Open main menu

Landsverk L-60

  (Redirected from Stridsvagn L-60)

Landsverk L-60, was a Swedish tank developed in 1934. It was developed by AB Landsverk as a light tank which included several advanced design features such as torsion bar suspension, periscopes rather than view slits and all-welded construction.[1]

Strv L-60
Stridsvagn m40K Hässleholm 31.07.09.JPG
Stridsvagn m/40K at the Hässlehoms Museum, Sweden
TypeLight tank
Place of originSweden
Service history
In service1935 – 2002
Used bySweden
Kingdom of Hungary
Ireland
Dominican Republic
WarsWorld War II
Dominican Civil War
Production history
DesignerOtto Merker
Designed1934
ManufacturerAB Landsverk
VariantsL-60
L-60 Ö
L-60 S
Toldi
Specifications (Original Landsverk L-60 specifications)
Weight8.5 t (8.4 long tons; 9.4 short tons) (laden)
Length4.8 m (15 ft 9 in)
Width2.075 m (6 ft 9.7 in)
Height2.05 m (6 ft 9 in)
Crew3

Armor5–15 mm (0.20–0.59 in)
Main
armament
Madsen 20mm Cannon
Secondary
armament
7.92 mm Madsen machine gun
EngineBussing-Nag V8 cylinder 7.9 litres
150-160 bhp at 2500-2700 rpm
SuspensionTorsion-bar suspension
Operational
range
270 km (170 mi)
Speed45 km/h (28 mph)

The L-60 was progressively improved with several turrets, engines and guns offered by Landsverk. The L-60 entered the international market in 1935 and was eventually adopted by the Swedish army in 4 main variants: Stridsvagn m/38, Stridsvagn m/39, Stridsvagn m/40L and Stridsvagn m/40K.

Contents

VariantsEdit

 

  • L-60 - First variant produced and delivered to:[2]
  • L-60 Ö (for Österrike "Austria") - Variant for the Austrian Army and delivered to:
    •   Austria - 1 prototype ordered in 1936. Similar to the regular L-60 with a 20 mm madsen in the turret but with a raised idler-wheel. Not accepted for service.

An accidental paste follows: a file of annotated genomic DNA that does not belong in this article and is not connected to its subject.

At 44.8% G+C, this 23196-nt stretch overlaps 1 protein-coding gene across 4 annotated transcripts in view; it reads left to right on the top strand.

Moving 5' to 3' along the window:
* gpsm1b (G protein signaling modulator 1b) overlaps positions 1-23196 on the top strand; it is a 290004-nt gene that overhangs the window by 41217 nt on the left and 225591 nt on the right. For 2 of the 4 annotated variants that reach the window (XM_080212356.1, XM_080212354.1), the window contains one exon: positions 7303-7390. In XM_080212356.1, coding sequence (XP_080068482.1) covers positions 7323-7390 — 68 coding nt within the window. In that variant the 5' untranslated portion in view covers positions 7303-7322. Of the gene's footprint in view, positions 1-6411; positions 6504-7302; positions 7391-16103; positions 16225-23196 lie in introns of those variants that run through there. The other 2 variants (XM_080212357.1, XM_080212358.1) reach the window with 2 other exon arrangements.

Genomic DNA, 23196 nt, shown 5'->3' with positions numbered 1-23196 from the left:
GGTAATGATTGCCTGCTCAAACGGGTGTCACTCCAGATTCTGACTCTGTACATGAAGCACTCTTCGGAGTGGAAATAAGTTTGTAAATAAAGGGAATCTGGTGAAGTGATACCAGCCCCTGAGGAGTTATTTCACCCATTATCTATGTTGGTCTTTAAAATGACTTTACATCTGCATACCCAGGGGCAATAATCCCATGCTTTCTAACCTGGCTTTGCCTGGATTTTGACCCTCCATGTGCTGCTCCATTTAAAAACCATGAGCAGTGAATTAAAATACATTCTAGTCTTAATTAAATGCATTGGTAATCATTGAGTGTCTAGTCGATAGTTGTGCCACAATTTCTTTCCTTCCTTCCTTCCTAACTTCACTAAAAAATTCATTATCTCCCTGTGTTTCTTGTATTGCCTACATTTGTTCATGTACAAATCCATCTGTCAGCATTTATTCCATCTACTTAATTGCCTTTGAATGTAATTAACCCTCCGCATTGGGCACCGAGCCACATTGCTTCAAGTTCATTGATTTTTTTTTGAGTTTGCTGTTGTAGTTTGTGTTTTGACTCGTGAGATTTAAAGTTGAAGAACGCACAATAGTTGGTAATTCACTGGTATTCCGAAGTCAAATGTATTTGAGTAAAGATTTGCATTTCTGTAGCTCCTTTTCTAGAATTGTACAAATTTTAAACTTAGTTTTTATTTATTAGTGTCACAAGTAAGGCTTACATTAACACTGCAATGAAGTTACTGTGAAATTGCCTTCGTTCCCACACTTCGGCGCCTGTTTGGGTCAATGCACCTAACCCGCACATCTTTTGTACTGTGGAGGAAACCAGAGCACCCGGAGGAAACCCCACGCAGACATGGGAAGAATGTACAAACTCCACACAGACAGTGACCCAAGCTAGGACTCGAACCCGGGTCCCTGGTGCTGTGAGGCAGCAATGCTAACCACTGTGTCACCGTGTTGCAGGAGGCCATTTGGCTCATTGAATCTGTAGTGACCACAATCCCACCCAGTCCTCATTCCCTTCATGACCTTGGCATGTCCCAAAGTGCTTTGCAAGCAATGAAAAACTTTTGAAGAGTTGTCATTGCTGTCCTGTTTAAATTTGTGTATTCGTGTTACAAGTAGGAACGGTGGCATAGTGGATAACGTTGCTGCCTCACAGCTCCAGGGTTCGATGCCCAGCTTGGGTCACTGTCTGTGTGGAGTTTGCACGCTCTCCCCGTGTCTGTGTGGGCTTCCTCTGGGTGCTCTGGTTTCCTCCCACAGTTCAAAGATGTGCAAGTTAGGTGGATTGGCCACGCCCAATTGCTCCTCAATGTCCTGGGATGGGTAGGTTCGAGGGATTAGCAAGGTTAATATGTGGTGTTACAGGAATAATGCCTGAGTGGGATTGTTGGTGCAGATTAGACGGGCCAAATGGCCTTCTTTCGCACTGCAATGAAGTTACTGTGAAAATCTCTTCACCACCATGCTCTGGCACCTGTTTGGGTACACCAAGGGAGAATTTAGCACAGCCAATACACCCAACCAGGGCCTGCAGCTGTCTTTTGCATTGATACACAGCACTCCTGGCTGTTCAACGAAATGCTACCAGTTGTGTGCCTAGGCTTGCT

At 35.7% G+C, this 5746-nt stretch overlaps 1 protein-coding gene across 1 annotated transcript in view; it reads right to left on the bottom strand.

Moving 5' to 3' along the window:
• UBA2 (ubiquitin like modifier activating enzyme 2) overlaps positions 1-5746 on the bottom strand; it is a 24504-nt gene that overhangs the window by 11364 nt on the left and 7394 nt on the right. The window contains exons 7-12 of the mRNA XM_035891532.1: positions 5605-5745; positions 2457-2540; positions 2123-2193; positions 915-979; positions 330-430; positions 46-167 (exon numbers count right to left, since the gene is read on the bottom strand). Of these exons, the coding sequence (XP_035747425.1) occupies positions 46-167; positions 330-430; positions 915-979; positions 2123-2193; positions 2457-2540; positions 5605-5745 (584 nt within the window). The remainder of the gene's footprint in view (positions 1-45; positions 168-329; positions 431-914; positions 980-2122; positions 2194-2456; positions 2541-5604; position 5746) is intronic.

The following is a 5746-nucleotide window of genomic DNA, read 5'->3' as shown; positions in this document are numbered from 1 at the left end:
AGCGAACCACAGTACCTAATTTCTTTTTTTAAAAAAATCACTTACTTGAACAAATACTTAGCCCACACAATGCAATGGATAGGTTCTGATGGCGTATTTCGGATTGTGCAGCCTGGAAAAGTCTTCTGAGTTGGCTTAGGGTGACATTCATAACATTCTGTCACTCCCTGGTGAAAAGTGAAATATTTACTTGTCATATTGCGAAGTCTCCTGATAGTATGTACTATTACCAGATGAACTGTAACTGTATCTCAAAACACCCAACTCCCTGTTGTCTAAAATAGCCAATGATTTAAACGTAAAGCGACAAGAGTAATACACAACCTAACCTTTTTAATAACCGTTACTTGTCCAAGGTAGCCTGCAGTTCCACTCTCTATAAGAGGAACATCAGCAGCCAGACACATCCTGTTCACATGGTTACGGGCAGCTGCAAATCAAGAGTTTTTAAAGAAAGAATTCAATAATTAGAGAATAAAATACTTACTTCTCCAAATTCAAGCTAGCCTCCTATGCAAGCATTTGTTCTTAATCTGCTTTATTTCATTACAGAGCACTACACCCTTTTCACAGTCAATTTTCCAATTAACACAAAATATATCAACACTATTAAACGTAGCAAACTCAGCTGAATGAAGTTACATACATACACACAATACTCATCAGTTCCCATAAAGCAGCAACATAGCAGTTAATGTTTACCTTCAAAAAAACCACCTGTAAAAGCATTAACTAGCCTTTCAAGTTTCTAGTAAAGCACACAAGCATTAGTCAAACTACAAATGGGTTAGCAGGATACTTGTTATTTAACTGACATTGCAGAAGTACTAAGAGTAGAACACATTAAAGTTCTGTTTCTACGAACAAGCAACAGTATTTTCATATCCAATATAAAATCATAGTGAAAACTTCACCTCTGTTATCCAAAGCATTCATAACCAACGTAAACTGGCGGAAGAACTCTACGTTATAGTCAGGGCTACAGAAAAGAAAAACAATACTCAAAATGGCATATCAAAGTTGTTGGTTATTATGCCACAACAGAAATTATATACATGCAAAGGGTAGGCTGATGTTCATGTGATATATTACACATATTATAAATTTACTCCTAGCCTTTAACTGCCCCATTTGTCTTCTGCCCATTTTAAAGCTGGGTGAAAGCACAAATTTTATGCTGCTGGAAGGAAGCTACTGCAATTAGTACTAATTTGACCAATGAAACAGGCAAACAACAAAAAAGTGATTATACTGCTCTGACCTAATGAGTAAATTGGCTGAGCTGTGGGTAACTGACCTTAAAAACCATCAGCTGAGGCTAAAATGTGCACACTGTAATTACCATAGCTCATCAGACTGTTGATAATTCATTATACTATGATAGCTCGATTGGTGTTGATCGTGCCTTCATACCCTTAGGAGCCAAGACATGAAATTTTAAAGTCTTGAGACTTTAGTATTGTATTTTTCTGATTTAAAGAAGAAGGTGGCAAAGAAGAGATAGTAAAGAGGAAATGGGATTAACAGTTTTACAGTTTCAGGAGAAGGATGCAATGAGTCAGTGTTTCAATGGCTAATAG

•   Hungary - L-60 Ö repurposed and deliviered to Hungary together with a Landsverk L-62. The idler-wheel was modified back to the state of a regular L-60. Lead to hungary purchasing a license to produce the L-60. The Hungarian variant was named Toldi.
  • Toldi : Variant for the Hungarian Army. (main article: Toldi)
  • L-60 S: Variant for the Swedish Army.[2]
    • L-60 S/I (Strv m/38) - 15 ordered in 1937 and delivered in 1939.
    • L-60 S/II (Strv m/39) - 20 ordered in 1939 and delivered in 1940.
    • L-60 S/III (Strv m/40L) - 100 ordered in 1940 and delivered in 1941.
    • L-60 S/IV - Not a direct variant of the L-60. It went under the name Landsverk Terro and was a smaller Landsverk Lago.
    • L-60 S/V (Strv m/40K) - 80 ordered in 1942 and delivered in 1944 by Karlstads Mekaniska Verkstad (Karlstad Mechanical Engineering), a subcontractor that assembled the tanks.

Foreign serviceEdit

Hungarian ServiceEdit

The L-60 was built under license by the Hungarian Weiss Company for the Hungarian army. It was adopted by the Hungarian army as the Toldi.

Irish ServiceEdit

The first Irish Landsverk L-60 was delivered in 1935 and joined Ireland's only other tank a Vickers Mk. D in the 2nd Armoured Squadron. The second Landsverk L-60 arrived in 1936. The L-60s were still in use up until the late 1960s. One L-60 is preserved in running order and the other is in the National Museum of Ireland, Collins Barracks, Dublin.

Dominican serviceEdit

Twenty were sold to the Dominican Republic army in 1956, having been refurbished and designated L/60L. In the Dominican Civil War in April 1965, these tanks saw use against invading American forces during “Operation Power Pack”. Three of the Dominican L/60Ls were destroyed: one by a US Army M40 recoilless rifle team of the 82nd Airborne Division, and the other two respectively by a M50 Ontos and a M48 Patton of a US Marine Corps armor detachment of the 6th MEU. This 29 April 1965 battle was one of the very few tank-vs-tank battles to ever happen in Americas. After “Power Pack” ended, the United States assisted the Dominican Republic in rebuilding its army and twelve of the original twenty L/60Ls were again refurbished and restored to service. These dozen continued in frontline use until 2002[3]. Today one is preserved in excellent, drivable condition as a historical icon by the Dominican Republic army.

 
Stridsvagn m/40 at Beredskapsmuseet outside Helsingborg

ReferencesEdit

  1. ^ http://www.ointres.se/strv_m_38-39.htm
  2. ^ a b "Landsverk Stridsvagn L-60". Landsverk. Retrieved 2012-05-18.
  3. ^ Sebastien Roblin (22 June 2016). "In 1965, U.S. and Dominican Tanks Fought Brief, Violent Skirmishes". War is boring.

SourcesEdit

  • Tanks of the World 1915-1945 by Peter Chamberlain and Chris Ellis 1972/2002 p 159.

External linksEdit

  • Landsverk - Site about AB Landsverk between 1850 and 1992 (in Swedish)